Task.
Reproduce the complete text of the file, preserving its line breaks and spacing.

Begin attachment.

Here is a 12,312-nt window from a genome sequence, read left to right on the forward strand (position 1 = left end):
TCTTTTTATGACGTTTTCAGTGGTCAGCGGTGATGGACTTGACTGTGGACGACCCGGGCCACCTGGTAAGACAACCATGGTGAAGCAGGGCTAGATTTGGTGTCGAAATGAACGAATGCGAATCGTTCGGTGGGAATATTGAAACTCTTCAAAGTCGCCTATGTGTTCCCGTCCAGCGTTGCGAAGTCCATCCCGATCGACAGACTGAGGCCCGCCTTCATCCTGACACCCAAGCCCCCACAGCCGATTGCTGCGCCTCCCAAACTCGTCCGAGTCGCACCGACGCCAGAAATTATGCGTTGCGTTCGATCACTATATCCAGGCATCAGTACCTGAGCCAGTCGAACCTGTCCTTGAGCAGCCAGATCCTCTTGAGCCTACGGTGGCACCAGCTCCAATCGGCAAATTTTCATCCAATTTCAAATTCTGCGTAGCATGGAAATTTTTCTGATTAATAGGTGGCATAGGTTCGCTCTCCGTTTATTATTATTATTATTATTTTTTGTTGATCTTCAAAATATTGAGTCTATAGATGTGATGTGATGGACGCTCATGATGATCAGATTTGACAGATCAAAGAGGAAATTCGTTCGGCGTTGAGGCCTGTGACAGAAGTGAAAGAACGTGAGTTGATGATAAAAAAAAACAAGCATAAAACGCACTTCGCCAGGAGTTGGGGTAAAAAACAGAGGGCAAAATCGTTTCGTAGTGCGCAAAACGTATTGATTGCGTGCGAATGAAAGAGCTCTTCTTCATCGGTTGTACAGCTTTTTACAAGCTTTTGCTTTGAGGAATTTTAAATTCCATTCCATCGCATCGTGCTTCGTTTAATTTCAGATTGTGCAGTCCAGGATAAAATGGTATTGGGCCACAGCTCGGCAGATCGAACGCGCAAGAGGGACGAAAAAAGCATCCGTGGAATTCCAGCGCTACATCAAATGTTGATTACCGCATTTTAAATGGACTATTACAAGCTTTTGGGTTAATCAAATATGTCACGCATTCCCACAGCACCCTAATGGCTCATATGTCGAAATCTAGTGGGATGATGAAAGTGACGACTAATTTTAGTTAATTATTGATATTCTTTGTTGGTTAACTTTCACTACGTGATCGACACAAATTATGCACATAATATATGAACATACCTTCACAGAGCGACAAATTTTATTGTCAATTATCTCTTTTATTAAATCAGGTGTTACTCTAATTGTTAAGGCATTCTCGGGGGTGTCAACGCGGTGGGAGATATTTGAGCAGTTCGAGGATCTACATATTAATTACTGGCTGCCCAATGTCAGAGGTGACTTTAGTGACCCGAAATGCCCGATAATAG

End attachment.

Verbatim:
Here is a 12,312-nt window from a genome sequence, read left to right on the forward strand (position 1 = left end):
TCTTTTTATGACGTTTTCAGTGGTCAGCGGTGATGGACTTGACTGTGGACGACCCGGGCCACCTGGTAAGACAACCATGGTGAAGCAGGGCTAGATTTGGTGTCGAAATGAACGAATGCGAATCGTTCGGTGGGAATATTGAAACTCTTCAAAGTCGCCTATGTGTTCCCGTCCAGCGTTGCGAAGTCCATCCCGATCGACAGACTGAGGCCCGCCTTCATCCTGACACCCAAGCCCCCACAGCCGATTGCTGCGCCTCCCAAACTCGTCCGAGTCGCACCGACGCCAGAAATTATGCGTTGCGTTCGATCACTATATCCAGGCATCAGTACCTGAGCCAGTCGAACCTGTCCTTGAGCAGCCAGATCCTCTTGAGCCTACGGTGGCACCAGCTCCAATCGGCAAATTTTCATCCAATTTCAAATTCTGCGTAGCATGGAAATTTTTCTGATTAATAGGTGGCATAGGTTCGCTCTCCGTTTATTATTATTATTATTATTTTTTGTTGATCTTCAAAATATTGAGTCTATAGATGTGATGTGATGGACGCTCATGATGATCAGATTTGACAGATCAAAGAGGAAATTCGTTCGGCGTTGAGGCCTGTGACAGAAGTGAAAGAACGTGAGTTGATGATAAAAAAAAACAAGCATAAAACGCACTTCGCCAGGAGTTGGGGTAAAAAACAGAGGGCAAAATCGTTTCGTAGTGCGCAAAACGTATTGATTGCGTGCGAATGAAAGAGCTCTTCTTCATCGGTTGTACAGCTTTTTACAAGCTTTTGCTTTGAGGAATTTTAAATTCCATTCCATCGCATCGTGCTTCGTTTAATTTCAGATTGTGCAGTCCAGGATAAAATGGTATTGGGCCACAGCTCGGCAGATCGAACGCGCAAGAGGGACGAAAAAAGCATCCGTGGAATTCCAGCGCTACATCAAATGTTGATTACCGCATTTTAAATGGACTATTACAAGCTTTTGGGTTAATCAAATATGTCACGCATTCCCACAGCACCCTAATGGCTCATATGTCGAAATCTAGTGGGATGATGAAAGTGACGACTAATTTTAGTTAATTATTGATATTCTTTGTTGGTTAACTTTCACTACGTGATCGACACAAATTATGCACATAATATATGAACATACCTTCACAGAGCGACAAATTTTATTGTCAATTATCTCTTTTATTAAATCAGGTGTTACTCTAATTGTTAAGGCATTCTCGGGGGTGTCAACGCGGTGGGAGATATTTGAGCAGTTCGAGGATCTACATATTAATTACTGGCTGCCCAATGTCAGAGGTGACTTTAGTGACCCGAAATGCCCGATAATAG